It’s telling—and saddening—that there are exactly four specific things that the anime did better, or at least as well as, the game’s plot sections. It’s tragic that the game is between somewhat and vastly superior in pretty much every other detail and general metric of quality storytelling—narrative flow, pacing, dramatic tension, character development, action, logic, emotional impact, twists, and “big” scenes around which a plot is built. When you take into account that the game is, by definition, broken up by hour-long strategy/action gameplay portions and much of the plot consists of dialogue with character headshots, nothing more, it’s both impressive how good the game’s story was and how badly the anime flubbed an adaptation of it. Really, when an illustrated radio drama of the same material is kicking your butt in terms of dramatic quality, you’re doing something very, very wrong.

The good areas were: The final denouement of Maximillian and fate of Faldio were cleaner and more logical in the anime (that was really the only flaw in the game’s last few chapters—it worked dramatically in concept, but felt contrived). There was some cool stuff with the tank in the very early episodes. Faldio’s character, and the romantic angle with Alicia, is more fleshed out. And the liberation of Fouzen had some interesting additional angles between Zakka and Rosie.

I suppose if you want to be generous you could also say that Jager and Selveria get some additional fleshing out, though both of their characters stopped making much sense late in the story and of course Jager never actually does anything but look cool in the anime (also, what’s with the random shot of Jager wandering by in the epilogue?).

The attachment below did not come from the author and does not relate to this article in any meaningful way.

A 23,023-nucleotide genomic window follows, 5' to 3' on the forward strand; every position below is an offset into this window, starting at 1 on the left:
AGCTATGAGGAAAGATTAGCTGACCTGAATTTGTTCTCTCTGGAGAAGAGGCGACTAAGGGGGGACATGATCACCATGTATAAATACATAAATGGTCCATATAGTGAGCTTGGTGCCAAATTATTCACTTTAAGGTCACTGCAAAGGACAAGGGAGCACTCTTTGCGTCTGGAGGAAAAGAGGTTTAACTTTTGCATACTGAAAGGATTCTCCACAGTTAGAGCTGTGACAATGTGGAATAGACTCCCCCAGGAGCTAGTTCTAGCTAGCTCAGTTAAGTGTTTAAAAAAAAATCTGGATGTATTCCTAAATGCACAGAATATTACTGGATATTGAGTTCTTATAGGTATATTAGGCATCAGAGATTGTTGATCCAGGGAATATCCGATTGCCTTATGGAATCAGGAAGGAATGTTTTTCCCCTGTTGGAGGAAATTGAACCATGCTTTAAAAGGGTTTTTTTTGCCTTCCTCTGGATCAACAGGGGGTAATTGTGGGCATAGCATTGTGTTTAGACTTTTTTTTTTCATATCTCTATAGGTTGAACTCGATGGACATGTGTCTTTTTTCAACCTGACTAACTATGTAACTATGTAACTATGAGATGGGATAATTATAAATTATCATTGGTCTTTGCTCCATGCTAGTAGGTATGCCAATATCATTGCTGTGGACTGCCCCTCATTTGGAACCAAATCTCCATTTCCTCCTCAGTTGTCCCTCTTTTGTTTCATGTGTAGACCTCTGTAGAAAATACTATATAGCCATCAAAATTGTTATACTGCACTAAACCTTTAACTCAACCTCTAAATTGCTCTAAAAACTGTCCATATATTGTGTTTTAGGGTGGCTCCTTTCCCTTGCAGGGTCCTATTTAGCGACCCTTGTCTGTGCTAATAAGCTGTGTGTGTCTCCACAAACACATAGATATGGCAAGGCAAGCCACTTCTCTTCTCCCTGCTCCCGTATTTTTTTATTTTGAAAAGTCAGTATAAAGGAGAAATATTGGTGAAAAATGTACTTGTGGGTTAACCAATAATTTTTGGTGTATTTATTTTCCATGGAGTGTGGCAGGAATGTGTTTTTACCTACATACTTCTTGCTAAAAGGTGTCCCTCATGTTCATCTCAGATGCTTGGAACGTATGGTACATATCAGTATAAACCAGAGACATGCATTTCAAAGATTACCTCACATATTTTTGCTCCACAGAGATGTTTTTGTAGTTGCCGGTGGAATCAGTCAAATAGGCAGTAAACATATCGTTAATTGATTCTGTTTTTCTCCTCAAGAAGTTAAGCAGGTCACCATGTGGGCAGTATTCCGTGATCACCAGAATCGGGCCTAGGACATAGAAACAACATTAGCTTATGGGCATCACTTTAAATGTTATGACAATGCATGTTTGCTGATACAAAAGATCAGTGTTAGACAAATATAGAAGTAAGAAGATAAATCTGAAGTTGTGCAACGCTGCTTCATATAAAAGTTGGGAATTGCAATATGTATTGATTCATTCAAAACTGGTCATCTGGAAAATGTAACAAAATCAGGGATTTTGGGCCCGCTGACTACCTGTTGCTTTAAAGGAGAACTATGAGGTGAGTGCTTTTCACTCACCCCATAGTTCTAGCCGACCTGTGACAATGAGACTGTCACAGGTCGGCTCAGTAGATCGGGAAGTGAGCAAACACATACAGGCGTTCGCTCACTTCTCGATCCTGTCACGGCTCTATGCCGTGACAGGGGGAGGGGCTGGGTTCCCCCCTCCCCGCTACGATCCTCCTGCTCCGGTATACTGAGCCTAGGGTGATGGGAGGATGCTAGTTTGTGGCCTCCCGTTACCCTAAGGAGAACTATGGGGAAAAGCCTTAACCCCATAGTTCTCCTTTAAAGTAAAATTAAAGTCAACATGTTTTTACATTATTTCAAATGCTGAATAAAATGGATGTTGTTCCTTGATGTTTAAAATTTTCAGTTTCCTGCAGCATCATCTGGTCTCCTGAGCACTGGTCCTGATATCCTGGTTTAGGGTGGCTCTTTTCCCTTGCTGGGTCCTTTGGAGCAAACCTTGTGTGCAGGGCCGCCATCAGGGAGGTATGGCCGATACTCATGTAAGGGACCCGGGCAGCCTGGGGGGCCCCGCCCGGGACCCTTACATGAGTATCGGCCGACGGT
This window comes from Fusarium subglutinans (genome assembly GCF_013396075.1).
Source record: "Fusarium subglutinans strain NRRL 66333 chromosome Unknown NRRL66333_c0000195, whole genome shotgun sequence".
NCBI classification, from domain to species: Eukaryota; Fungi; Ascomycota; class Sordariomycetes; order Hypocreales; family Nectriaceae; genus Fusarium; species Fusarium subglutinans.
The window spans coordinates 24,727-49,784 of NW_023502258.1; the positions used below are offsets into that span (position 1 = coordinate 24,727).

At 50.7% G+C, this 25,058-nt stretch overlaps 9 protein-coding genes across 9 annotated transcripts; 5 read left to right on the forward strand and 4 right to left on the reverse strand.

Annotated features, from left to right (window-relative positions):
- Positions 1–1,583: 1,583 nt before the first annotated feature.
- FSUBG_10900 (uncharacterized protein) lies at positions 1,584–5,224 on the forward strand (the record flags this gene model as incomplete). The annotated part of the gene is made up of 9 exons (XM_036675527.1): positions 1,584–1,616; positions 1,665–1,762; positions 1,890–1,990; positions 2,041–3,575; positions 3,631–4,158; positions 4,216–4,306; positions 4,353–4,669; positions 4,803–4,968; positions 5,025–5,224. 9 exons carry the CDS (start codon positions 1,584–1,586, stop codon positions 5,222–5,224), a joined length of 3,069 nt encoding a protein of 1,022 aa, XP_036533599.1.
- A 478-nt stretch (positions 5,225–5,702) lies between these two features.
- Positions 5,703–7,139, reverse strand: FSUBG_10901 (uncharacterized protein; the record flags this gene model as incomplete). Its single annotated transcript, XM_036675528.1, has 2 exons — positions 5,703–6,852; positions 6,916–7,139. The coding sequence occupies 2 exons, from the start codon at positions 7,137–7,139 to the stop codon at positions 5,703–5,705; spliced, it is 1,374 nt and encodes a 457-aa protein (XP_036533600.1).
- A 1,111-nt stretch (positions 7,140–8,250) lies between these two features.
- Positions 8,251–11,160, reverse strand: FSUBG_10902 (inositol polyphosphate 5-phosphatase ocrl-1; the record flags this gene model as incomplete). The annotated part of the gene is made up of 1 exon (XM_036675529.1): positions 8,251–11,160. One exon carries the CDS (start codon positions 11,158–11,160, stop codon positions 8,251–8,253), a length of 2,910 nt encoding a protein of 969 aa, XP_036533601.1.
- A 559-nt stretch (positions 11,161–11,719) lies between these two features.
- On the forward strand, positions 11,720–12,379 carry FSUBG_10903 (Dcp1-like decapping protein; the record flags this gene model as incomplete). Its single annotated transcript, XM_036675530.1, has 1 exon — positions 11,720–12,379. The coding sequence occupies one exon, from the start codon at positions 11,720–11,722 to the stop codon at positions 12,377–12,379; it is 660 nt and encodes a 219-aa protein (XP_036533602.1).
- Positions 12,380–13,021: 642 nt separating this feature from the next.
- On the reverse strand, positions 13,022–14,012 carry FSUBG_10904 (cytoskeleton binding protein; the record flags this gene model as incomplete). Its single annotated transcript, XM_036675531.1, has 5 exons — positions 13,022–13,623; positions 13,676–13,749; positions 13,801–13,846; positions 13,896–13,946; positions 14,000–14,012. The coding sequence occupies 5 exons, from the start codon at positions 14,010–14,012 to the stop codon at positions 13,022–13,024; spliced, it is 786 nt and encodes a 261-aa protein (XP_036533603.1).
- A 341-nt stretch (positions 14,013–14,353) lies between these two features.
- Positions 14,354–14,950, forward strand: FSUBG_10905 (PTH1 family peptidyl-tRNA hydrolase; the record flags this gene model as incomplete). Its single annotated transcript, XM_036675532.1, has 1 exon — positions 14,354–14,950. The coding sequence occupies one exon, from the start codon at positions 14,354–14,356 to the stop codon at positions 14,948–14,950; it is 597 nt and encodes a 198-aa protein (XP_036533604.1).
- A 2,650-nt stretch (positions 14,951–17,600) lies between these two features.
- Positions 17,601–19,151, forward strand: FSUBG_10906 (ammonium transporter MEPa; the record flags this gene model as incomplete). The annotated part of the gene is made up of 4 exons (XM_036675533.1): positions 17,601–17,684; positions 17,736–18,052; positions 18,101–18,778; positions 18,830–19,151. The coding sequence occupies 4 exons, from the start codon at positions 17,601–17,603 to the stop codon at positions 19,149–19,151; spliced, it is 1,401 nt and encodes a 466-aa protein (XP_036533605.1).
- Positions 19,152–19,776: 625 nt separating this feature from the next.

Everything else is a laundry list of what not to do, particularly since there’s such a clear example of how the exact same material should have been done. There’s the whole Alicia/Welkin romantic tension thing—it spends way too long dragging the angst out (nearly the entire second season), and when things finally do come together for them it’s got nowhere near the impact of some of the beautifully romantic—and emotionally potent, not to mention visually beautiful to boot—scenes late in the game.

Character-wise, there’s Welkin, who goes from a quirky but capable commander who pulls miracles out of dark situations with a combination of clever strategy and crazy plans in the game (and early part of the anime) to a bland foil for Faldio who really doesn’t do much of anything for half the series, nor give any indication why people would be so willing to follow him unwaveringly. Alicia is better, but also sort of a slave to the plot late in the anime, in comparison to the much less overblown, but also more engaging, treatment of her newfound abilities in the game’s story. Adding in that the game is hamstrung somewhat by the need to keep her at a reasonable power level for gameplay purposes and it’s particularly glaring how much worse the anime feels in contrast. Selvaria is better, but even her characterization sort of falls apart, in comparison to the much more sharp construction of the tragedy of her fate in the game.

Or how about the failure to build drama. By not taking the time to elaborate on the history of Gallia and the Darksen Calamity, the eventual reveal relative to reality-versus-history-books doesn’t have anywhere near the impact it could have. Same for the reveal with Alicia—it was already hinting blatantly at that early on and the second-season intro completely blows it, whereas the game did a very good job of keeping its cards close to its chest, in particular putting the revealing bits out-of-sequence so you only saw them after the reveal.  From “Ooh, surprising.” and “Clever way of laying out the story segments.” to complete dramatic giveaway.

Same goes for the aftermath of her transformation—the angst is drawn out so long you stop caring. In fact, despite you only hearing about it in the game, there’s more impact when she talks about how some people are worshipping her as a god and others are afraid of her than the anime manages in several episodes of hammering it in. (Of course, since they almost completely failed to set up the quasi-religion surrounding the Valkyria in the anime, they didn’t exactly have the option…)